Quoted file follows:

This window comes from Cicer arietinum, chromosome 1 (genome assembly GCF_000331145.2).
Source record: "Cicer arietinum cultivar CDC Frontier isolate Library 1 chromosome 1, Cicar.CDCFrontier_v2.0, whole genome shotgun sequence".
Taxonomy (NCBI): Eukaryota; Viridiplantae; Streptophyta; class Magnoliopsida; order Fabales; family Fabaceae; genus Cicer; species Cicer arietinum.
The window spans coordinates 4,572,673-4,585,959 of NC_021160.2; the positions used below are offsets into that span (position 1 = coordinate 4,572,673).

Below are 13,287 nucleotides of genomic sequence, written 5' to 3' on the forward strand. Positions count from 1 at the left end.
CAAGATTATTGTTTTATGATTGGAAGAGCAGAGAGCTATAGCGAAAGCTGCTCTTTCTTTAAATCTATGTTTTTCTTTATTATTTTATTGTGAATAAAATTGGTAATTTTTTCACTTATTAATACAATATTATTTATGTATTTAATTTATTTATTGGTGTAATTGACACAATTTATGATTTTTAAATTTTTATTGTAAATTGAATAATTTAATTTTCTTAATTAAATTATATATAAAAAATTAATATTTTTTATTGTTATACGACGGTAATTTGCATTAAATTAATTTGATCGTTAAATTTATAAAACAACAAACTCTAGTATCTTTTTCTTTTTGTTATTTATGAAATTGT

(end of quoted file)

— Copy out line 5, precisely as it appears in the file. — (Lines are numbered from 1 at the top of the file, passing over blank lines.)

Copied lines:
Below are 13,287 nucleotides of genomic sequence, written 5' to 3' on the forward strand. Positions count from 1 at the left end.